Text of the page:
Sunday, May 24, 2009
Tech: Observations On FiOS After Two Days
- 20/5 Internet service (20 Mbit/s down, 5 Mbit/s up) that will make Helen's work go a lot faster. We were getting 10/1 with Time-Warner.
- Diffident service with Time-Warner. Probably the most egregious of this was last year's discovery that TW believes that Internet is an entertainment service — this is what their service supervisor told me directly. We had problems early last year with our Internet access going every time it rained; we tried and tried to get someone out to look at it when it was actually raining, but thanks in part to TW's use of contracted service personnel, but mainly due to the haphazard nature of scheduling, this never happened. As a result, we were told that the only way to get this matter fixed was to upgrade to business class service, at a substantially higher price (from $39/mo to $79/mo, from memory). TW did eventually fix the problem once we upgraded, but I never forgot their attitude that customer service, and especially, that working hardware is optional.
- Actually making the DVR worse. After our move in November, 2007, we changed DVRs, and the new one was much, much worse. We're Extra Innings subscribers, so this was pretty significant. The old DVR allowed you to see a tabular display, hour-by-hour, of which teams were playing and at what times. The new one (both are Scientific Atlanta units) allows you to do this, but you have to inconsistently drill down to see who's playing. That is, if the same game is on two different channels (one NTSC, the other HD, for instance) or there are multiple broadcasts of the same game (one delayed for prime time, as often happens with Dodger games played on the East coast), you will see that there is a game at a certain time, but not who the contestants are. The user interface appears to have been designed by people who don't watch television, or at least, who don't watch Extra Innings.
So, about FiOS. Two weeks ago, an installer ran fiber to our demarc at the top of our house, and Friday we got a different pair of installers to do the actual connection. There were some mechanical difficulties (the connector they use for fiber is about an inch around or more, which means it didn't go into the 3/4" conduit of our house), but they managed to overcome those. The installation went cleanly, and by the afternoon we had a working system. (I almost have e-mail back, but we'll see how that goes; one of the consequences of running my own sendmail server.)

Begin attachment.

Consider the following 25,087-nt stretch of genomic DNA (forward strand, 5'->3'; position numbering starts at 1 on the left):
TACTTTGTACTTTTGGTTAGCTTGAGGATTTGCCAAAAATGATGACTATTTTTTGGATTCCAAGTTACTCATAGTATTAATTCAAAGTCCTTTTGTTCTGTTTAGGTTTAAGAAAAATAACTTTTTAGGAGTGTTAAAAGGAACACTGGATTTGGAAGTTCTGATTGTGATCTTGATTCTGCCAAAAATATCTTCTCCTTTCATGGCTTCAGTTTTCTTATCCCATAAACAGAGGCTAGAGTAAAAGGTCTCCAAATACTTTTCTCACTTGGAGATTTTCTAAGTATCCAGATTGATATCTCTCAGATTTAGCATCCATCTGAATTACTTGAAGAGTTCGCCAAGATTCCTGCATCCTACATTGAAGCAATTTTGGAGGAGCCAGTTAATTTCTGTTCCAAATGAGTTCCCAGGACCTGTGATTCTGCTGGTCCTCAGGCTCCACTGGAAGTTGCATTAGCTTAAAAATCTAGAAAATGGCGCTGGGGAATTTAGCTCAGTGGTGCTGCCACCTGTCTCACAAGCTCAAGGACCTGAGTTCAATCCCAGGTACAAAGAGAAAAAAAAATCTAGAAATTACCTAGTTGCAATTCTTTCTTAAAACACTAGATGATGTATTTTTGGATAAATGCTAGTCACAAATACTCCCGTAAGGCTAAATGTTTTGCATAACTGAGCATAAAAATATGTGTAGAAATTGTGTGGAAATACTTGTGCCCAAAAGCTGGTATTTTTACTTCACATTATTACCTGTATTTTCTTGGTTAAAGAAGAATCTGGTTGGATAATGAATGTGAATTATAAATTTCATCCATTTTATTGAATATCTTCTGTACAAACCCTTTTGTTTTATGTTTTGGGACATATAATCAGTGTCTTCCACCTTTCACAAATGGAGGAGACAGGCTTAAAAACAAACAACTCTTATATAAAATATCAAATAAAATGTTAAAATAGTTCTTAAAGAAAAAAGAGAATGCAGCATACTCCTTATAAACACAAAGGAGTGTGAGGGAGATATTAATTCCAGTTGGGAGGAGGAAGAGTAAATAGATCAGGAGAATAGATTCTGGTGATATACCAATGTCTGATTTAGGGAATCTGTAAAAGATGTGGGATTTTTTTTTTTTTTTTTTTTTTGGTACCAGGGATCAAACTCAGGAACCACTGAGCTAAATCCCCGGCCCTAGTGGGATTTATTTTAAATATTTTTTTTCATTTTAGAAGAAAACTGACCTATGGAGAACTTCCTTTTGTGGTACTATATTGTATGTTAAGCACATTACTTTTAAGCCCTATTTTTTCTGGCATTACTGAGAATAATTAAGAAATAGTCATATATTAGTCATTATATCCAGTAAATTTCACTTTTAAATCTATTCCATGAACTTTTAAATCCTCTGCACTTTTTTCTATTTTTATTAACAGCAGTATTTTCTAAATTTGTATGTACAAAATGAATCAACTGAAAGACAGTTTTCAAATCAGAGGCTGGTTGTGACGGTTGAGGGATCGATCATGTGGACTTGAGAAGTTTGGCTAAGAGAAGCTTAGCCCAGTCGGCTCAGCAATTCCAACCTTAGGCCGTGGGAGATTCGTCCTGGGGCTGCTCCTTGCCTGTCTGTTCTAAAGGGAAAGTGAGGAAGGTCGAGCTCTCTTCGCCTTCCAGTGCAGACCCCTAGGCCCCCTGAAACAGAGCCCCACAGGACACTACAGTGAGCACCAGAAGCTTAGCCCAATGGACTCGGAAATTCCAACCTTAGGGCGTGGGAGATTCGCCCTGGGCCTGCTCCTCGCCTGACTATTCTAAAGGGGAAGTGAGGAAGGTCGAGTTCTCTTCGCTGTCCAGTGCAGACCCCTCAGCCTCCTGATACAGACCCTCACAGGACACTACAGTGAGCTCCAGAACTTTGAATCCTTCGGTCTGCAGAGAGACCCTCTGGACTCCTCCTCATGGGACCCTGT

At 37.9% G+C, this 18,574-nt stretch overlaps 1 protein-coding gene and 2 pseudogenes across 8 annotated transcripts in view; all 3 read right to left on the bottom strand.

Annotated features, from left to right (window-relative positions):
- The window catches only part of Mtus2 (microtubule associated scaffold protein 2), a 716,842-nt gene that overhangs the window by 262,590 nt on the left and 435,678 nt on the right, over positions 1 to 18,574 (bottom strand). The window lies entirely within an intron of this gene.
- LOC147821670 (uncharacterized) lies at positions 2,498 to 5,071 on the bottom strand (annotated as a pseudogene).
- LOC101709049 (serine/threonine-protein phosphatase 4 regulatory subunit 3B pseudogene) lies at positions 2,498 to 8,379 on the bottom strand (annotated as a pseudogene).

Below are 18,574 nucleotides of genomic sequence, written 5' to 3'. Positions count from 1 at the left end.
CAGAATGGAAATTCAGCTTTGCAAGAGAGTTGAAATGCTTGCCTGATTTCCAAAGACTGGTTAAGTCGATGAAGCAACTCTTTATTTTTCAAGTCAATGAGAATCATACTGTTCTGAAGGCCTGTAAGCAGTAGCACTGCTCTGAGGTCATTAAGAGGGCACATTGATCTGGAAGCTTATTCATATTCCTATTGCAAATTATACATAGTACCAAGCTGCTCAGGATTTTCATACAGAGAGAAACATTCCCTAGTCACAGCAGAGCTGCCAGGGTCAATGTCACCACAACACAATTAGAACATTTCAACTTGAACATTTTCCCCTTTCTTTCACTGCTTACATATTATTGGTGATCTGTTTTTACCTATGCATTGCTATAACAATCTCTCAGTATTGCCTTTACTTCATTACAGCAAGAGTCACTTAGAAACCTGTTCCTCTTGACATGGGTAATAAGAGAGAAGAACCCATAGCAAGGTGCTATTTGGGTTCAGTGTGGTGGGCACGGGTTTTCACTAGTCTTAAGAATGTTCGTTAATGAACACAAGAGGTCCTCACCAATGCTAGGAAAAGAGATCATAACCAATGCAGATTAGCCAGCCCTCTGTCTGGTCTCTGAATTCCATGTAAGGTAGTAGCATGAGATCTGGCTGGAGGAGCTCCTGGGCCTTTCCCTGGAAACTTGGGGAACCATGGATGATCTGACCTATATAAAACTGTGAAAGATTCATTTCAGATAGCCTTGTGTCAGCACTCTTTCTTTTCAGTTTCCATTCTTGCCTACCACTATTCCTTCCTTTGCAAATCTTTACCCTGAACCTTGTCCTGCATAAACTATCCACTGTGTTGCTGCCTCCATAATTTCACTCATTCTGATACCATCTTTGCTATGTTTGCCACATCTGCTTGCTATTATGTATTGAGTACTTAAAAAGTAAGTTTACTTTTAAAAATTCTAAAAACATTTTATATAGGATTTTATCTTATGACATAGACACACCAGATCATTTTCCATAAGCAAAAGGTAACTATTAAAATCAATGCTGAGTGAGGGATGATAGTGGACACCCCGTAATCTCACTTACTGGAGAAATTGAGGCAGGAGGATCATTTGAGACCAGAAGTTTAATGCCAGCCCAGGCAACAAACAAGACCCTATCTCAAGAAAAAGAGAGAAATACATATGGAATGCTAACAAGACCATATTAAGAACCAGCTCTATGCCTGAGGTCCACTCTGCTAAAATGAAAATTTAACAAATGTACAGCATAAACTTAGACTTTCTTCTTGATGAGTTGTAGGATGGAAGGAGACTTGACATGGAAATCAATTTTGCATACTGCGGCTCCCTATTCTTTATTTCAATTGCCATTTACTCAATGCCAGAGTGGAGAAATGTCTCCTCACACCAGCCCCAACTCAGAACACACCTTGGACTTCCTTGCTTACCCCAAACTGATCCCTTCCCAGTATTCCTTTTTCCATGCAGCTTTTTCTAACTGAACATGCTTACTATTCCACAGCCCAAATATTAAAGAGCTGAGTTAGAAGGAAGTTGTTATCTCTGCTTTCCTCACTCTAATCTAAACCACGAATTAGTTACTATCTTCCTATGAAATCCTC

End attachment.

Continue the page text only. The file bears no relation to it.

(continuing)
The DVR is significantly dumber, if much flashier — far too much drilling down to find things, more than even the Scientific Atlanta unit we had previously; often times the organization is essentially random (browsing is not by alpha order in parts, which is weird). However, the remote is better: Helen reports she was able to program the remote so it can control the volume on the receiver rather than on the TV or the DVR even if the remote is set to the set-top box (STB as an acronym is weird). Also, the remote is backlit, handy when you're working in low light. Also, the remote is much faster at the "turn everything on" function, which we use all the time. Minor nit: there's no "Live" button to turn on the DVR back to live, though there does appear to be an equivalent not named that.
Virtually all the channels appear in HD, though the quality seems to vary. We get some channels in HD that we didn't under Time Warner, in particular WGN America, which is a big deal for Helen. The installers kindly gave us HDMI cables for our TVs, and the improvement in broadcast quality is noticeable and impressive; we're getting 1080i on some channels that we were only getting 720p previously.
No matter what else happens, given that our phone service is coming off this line, I have to believe Verizon will take better care of us than the "entertainment" attitude that Time-Warner gave us.
I noticed that TW in my neighborhood (South Pasadena) finally lists the MLB Network as being available. It was supposed to become available in February, then March, then they stopped giving a date. I was told that Adelphia was to blame.
Bob — yes, that's exactly it. Verizon serves my neighborhood in Rossmoor; AT&T used to be Pac*Bell then SBC, and in those neighborhoods, you can get U-Verse. U-Verse plants a fiber drop to the neighborhood, and then runs 20 Mb/s to the home at cable lengths up to 5,000 feet. One of the things that I've heard is that U-Verse doesn't allow a customer to watch more than two HD channels at once, which means that if you have two DVRs in your house, you can only be watching two programs but you can't be recording a third.
With U-Verse, you can only schedule and delete programs from the "master" DVR.